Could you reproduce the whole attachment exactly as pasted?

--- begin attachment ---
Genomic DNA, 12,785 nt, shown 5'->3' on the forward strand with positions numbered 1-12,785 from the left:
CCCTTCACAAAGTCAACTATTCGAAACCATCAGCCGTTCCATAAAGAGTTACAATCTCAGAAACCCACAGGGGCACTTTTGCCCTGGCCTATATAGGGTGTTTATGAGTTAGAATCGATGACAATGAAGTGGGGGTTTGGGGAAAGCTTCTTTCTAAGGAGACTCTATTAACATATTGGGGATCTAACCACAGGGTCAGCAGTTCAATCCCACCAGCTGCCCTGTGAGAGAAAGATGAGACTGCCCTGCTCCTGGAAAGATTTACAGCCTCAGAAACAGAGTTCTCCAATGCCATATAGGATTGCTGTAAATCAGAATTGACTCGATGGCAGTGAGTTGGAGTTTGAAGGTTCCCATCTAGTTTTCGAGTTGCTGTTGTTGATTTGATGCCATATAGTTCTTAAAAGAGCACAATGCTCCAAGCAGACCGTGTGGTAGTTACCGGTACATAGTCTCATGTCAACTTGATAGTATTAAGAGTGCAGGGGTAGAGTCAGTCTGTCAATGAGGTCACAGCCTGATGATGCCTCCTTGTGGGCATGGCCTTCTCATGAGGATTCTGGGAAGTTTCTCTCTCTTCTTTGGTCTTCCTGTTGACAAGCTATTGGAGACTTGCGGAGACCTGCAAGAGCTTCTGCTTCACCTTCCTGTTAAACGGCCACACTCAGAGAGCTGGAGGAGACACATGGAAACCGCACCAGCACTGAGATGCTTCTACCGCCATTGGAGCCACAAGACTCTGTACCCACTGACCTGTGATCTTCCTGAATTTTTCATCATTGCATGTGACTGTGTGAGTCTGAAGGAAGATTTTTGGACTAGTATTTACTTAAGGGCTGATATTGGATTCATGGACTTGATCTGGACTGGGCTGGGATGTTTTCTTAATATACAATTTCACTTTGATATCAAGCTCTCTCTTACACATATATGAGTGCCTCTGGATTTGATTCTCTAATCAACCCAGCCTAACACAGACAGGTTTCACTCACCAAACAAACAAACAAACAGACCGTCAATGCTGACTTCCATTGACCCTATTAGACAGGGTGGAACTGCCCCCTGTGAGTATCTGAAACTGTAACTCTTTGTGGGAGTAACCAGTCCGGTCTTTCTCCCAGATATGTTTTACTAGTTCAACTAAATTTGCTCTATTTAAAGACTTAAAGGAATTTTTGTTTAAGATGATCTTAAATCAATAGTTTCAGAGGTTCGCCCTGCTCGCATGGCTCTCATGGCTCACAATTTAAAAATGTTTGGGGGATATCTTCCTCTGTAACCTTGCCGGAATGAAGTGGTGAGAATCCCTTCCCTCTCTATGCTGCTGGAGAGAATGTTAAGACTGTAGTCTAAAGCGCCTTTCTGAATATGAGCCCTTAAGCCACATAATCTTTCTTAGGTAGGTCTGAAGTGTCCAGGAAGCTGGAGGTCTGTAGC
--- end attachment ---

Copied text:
Genomic DNA, 12,785 nt, shown 5'->3' on the forward strand with positions numbered 1-12,785 from the left:
CCCTTCACAAAGTCAACTATTCGAAACCATCAGCCGTTCCATAAAGAGTTACAATCTCAGAAACCCACAGGGGCACTTTTGCCCTGGCCTATATAGGGTGTTTATGAGTTAGAATCGATGACAATGAAGTGGGGGTTTGGGGAAAGCTTCTTTCTAAGGAGACTCTATTAACATATTGGGGATCTAACCACAGGGTCAGCAGTTCAATCCCACCAGCTGCCCTGTGAGAGAAAGATGAGACTGCCCTGCTCCTGGAAAGATTTACAGCCTCAGAAACAGAGTTCTCCAATGCCATATAGGATTGCTGTAAATCAGAATTGACTCGATGGCAGTGAGTTGGAGTTTGAAGGTTCCCATCTAGTTTTCGAGTTGCTGTTGTTGATTTGATGCCATATAGTTCTTAAAAGAGCACAATGCTCCAAGCAGACCGTGTGGTAGTTACCGGTACATAGTCTCATGTCAACTTGATAGTATTAAGAGTGCAGGGGTAGAGTCAGTCTGTCAATGAGGTCACAGCCTGATGATGCCTCCTTGTGGGCATGGCCTTCTCATGAGGATTCTGGGAAGTTTCTCTCTCTTCTTTGGTCTTCCTGTTGACAAGCTATTGGAGACTTGCGGAGACCTGCAAGAGCTTCTGCTTCACCTTCCTGTTAAACGGCCACACTCAGAGAGCTGGAGGAGACACATGGAAACCGCACCAGCACTGAGATGCTTCTACCGCCATTGGAGCCACAAGACTCTGTACCCACTGACCTGTGATCTTCCTGAATTTTTCATCATTGCATGTGACTGTGTGAGTCTGAAGGAAGATTTTTGGACTAGTATTTACTTAAGGGCTGATATTGGATTCATGGACTTGATCTGGACTGGGCTGGGATGTTTTCTTAATATACAATTTCACTTTGATATCAAGCTCTCTCTTACACATATATGAGTGCCTCTGGATTTGATTCTCTAATCAACCCAGCCTAACACAGACAGGTTTCACTCACCAAACAAACAAACAAACAGACCGTCAATGCTGACTTCCATTGACCCTATTAGACAGGGTGGAACTGCCCCCTGTGAGTATCTGAAACTGTAACTCTTTGTGGGAGTAACCAGTCCGGTCTTTCTCCCAGATATGTTTTACTAGTTCAACTAAATTTGCTCTATTTAAAGACTTAAAGGAATTTTTGTTTAAGATGATCTTAAATCAATAGTTTCAGAGGTTCGCCCTGCTCGCATGGCTCTCATGGCTCACAATTTAAAAATGTTTGGGGGATATCTTCCTCTGTAACCTTGCCGGAATGAAGTGGTGAGAATCCCTTCCCTCTCTATGCTGCTGGAGAGAATGTTAAGACTGTAGTCTAAAGCGCCTTTCTGAATATGAGCCCTTAAGCCACATAATCTTTCTTAGGTAGGTCTGAAGTGTCCAGGAAGCTGGAGGTCTGTAGC